Van der Vliet states they are very happy with the system: ‘It always works correctly – in sport it is important that the system is reliable, because trainers are typically very demanding, especially top-level coaches.

‘These are world class athletes,’ he continues. ‘We have 4x100m freestyle gold medallist from the Beijing Olympics and four of our women are in the top 15 in the world.’ They include Marleen Veldhuis, Femke Heemskerk, Ranomi Kromowidjojo, Hinkelien Schreuder and Inge Dekker. ‘For daily use it is a perfect system. The cameras are industrial cameras that are robust and reliable,’ he concludes.

Biomechanical studies

The more advanced image analysis conducted by sport science researchers at the Eindhoven pool typically puts greater emphasis on capturing high-quality images. German company, Simi Reality Motion Systems, provides vision-based motion tracking systems used in various sporting disciplines, typically to study the biomechanics of the movements of top athletes. In the Beijing Olympic Games, for instance, around 15 Gold medal winners used the system in their training, including 2008 Olympic high jump champion, Belgian Tia Hellebaut.

Simi motion tracking system used to analyse a tennis stroke. Image courtesy of Simi Reality Motion Systems

‘Typically for sport science research, several cameras (around four to six) are calibrated and synchronised to record images to a PC,’ explains Philipp Russ at Simi Reality Motion Systems. The athletes wear small markers, from which the Simi software calculates a 3D model of the athlete’s motion. The model is then used to study the biomechanics of the movement – values like limb angles, rotations of joints, or accelerations, along with the forces acting on joints. For instance, Russ explains that for the high jump, the system can be used to calculate the forces acting on the knee during run-up and take-off and if the motion is performed differently, what effect this has on those forces. He adds that studying the biomechanics of a motion can not only improve performance, but also provide information on optimising the movement to prevent injuries.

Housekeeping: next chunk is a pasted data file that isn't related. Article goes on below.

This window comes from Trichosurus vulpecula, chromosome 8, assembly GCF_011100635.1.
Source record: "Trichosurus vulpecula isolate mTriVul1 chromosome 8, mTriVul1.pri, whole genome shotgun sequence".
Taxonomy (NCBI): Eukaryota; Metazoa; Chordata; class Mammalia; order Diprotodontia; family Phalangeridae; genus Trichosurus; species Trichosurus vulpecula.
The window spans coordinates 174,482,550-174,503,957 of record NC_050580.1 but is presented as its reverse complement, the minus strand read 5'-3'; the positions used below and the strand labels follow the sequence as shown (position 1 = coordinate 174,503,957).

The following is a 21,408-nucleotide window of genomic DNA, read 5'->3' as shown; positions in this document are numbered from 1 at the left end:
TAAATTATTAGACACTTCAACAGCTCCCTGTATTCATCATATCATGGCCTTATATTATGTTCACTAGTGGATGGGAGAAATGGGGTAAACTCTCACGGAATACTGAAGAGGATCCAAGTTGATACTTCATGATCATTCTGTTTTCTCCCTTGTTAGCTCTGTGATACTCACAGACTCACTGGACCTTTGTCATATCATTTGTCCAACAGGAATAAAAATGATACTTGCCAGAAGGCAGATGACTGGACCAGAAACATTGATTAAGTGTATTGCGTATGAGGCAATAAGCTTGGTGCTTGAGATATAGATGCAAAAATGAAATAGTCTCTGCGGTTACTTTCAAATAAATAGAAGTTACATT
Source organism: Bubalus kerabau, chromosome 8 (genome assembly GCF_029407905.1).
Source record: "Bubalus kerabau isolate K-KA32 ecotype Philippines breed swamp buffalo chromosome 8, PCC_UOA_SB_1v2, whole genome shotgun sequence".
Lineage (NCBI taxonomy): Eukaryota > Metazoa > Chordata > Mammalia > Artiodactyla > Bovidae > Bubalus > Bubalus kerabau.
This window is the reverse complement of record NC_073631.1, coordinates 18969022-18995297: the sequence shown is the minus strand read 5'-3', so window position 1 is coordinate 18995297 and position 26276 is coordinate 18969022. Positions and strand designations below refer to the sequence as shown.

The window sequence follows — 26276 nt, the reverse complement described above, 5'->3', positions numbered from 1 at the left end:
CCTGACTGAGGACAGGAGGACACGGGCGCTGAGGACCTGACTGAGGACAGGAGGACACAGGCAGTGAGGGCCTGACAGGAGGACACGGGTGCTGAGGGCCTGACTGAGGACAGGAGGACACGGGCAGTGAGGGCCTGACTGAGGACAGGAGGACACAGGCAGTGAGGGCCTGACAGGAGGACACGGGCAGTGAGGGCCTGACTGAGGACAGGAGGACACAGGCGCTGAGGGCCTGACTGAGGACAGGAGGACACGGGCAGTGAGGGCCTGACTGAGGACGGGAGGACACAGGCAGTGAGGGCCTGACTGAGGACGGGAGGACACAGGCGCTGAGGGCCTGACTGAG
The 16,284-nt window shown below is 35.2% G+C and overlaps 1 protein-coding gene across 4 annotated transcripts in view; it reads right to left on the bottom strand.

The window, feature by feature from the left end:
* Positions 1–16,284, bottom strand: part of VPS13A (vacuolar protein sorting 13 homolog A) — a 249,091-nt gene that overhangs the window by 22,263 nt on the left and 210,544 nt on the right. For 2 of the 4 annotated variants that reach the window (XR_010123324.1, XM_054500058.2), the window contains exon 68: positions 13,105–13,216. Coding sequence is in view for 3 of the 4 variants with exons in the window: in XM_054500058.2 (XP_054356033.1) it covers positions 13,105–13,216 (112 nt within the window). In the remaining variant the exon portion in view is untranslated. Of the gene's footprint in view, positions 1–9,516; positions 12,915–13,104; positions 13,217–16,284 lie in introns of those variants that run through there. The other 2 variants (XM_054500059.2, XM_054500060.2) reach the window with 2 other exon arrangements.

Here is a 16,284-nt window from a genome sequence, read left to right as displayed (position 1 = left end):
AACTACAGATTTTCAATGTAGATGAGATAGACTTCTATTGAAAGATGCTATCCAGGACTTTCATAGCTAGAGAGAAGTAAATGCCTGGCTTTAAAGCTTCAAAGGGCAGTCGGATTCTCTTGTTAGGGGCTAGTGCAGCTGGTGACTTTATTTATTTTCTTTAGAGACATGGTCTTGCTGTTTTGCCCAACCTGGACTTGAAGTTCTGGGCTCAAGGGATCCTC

The Simi systems use cameras from Allied Vision Technologies (AVT) and have been used in the training of top athletes along with amateur sports clubs conducting less sophisticated studies. The system is installed at the Vanden Berge Performance Center in Munich for golf swing analysis and uses six AVT Pike cameras with 200fps. 3D data is calculated, which is then used to optimise the swing.

‘For sports applications, high-speed cameras are required to capture what can be very fast motions,’ comments Russ, adding that most systems installed for sports analysis use between 100 and 200fps frame rates – standard speeds of 25 to 50fps are not high enough for these applications. ‘In this high-speed area, AVT provides very good cameras with a good price/performance ratio,’ he continues. ‘The interface to the PC also has to be such that footage from several synchronised cameras can be recorded. It would be no use, for example, if we used cameras that had an internal memory, because the process of acquiring video stream from 10 cameras would take too long. We need cameras that have the potential to output the images directly to the PC hard disk.’

While top athletes will make use of sophisticated imaging technology to fine-tune their technique and hone their performance, the rest of us watching will simply enjoy the performance. And if England retain The Ashes, all the more so.